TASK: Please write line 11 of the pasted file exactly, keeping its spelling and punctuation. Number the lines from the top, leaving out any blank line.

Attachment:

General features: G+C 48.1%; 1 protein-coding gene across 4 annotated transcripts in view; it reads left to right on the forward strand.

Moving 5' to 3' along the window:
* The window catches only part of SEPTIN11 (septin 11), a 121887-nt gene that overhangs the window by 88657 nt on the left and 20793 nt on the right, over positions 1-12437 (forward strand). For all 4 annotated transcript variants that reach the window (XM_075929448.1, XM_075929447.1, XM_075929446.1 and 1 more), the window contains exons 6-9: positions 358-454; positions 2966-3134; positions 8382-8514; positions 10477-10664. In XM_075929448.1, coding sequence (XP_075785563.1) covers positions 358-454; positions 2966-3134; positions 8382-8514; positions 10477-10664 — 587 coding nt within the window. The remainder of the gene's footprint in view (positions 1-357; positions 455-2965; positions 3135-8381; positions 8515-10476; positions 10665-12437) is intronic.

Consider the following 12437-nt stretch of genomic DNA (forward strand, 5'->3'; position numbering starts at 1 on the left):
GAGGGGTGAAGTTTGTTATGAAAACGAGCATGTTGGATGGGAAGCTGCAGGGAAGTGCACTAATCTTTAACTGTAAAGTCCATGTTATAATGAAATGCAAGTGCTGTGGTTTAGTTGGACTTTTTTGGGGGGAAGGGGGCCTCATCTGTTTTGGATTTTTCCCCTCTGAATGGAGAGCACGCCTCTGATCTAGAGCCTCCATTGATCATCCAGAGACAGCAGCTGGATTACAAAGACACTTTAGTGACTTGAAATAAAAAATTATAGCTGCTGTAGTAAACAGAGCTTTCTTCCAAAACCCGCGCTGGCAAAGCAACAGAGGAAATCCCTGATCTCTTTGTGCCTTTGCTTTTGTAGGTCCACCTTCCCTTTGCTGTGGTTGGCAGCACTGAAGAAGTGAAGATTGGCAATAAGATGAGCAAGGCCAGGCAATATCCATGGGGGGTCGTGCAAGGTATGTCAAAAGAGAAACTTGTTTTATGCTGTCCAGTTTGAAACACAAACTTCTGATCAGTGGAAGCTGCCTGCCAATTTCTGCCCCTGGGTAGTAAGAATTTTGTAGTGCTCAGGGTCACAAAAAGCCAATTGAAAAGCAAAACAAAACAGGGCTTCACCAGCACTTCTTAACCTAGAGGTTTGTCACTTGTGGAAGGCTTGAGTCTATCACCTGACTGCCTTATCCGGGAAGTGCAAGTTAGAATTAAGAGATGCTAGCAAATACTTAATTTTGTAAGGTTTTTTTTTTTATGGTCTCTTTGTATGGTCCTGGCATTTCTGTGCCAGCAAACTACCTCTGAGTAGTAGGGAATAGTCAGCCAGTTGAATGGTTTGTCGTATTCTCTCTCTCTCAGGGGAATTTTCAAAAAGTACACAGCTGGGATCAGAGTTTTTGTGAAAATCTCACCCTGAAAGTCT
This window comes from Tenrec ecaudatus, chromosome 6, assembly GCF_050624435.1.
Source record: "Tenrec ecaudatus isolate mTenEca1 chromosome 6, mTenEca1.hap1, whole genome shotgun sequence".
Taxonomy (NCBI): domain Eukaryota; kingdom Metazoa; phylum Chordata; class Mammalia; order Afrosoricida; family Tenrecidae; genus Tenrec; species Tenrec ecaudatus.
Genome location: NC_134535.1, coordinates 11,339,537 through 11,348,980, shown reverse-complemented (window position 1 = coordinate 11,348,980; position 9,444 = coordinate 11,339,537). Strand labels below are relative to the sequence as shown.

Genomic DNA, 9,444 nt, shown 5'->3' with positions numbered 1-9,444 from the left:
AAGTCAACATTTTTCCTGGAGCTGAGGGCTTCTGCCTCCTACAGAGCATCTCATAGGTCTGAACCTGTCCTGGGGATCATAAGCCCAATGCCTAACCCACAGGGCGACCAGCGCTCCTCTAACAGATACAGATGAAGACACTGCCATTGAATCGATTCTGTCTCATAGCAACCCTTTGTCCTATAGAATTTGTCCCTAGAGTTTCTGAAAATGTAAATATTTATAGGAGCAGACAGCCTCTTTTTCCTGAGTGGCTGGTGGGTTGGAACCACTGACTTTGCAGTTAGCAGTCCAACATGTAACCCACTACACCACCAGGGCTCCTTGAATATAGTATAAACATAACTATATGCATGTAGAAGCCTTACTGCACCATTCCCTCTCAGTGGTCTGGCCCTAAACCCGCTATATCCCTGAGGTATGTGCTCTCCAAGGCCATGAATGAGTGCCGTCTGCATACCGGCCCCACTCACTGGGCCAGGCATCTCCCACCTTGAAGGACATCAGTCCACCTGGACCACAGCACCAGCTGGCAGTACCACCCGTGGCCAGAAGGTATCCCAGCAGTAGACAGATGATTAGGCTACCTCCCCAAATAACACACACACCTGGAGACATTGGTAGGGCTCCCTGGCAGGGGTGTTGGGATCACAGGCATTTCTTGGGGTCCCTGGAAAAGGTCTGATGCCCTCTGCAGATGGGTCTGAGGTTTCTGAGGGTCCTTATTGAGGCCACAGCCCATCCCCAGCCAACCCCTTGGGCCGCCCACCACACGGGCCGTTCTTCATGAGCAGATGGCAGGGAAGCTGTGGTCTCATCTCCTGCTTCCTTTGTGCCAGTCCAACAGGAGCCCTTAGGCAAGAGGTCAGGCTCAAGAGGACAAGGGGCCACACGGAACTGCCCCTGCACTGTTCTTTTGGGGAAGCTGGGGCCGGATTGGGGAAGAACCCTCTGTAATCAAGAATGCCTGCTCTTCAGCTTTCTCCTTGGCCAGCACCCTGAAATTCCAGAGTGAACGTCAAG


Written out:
AAGTCAACATTTTTCCTGGAGCTGAGGGCTTCTGCCTCCTACAGAGCATCTCATAGGTCTGAACCTGTCCTGGGGATCATAAGCCCAATGCCTAACCCACAGGGCGACCAGCGCTCCTCTAACAGATACAGATGAAGACACTGCCATTGAATCGATTCTGTCTCATAGCAACCCTTTGTCCTATAGAATTTGTCCCTAGAGTTTCTGAAAATGTAAATATTTATAGGAGCAGACAGCCTCTTTTTCCTGAGTGGCTGGTGGGTTGGAACCACTGACTTTGCAGTTAGCAGTCCAACATGTAACCCACTACACCACCAGGGCTCCTTGAATATAGTATAAACATAACTATATGCATGTAGAAGCCTTACTGCACCATTCCCTCTCAGTGGTCTGGCCCTAAACCCGCTATATCCCTGAGGTATGTGCTCTCCAAGGCCATGAATGAGTGCCGTCTGCATACCGGCCCCACTCACTGGGCCAGGCATCTCCCACCTTGAAGGACATCAGTCCACCTGGACCACAGCACCAGCTGGCAGTACCACCCGTGGCCAGAAGGTATCCCAGCAGTAGACAGATGATTAGGCTACCTCCCCAAATAACACACACACCTGGAGACATTGGTAGGGCTCCCTGGCAGGGGTGTTGGGATCACAGGCATTTCTTGGGGTCCCTGGAAAAGGTCTGATGCCCTCTGCAGATGGGTCTGAGGTTTCTGAGGGTCCTTATTGAGGCCACAGCCCATCCCCAGCCAACCCCTTGGGCCGCCCACCACACGGGCCGTTCTTCATGAGCAGATGGCAGGGAAGCTGTGGTCTCATCTCCTGCTTCCTTTGTGCCAGTCCAACAGGAGCCCTTAGGCAAGAGGTCAGGCTCAAGAGGACAAGGGGCCACACGGAACTGCCCCTGCACTGTTCTTTTGGGGAAGCTGGGGCCGGATTGGGGAAGAACCCTCTGTAATCAAGAATGCCTGCTCTTCAGCTTTCTCCTTGGCCAGCACCCTGAAATTCCAGAGTGAACGTCAAG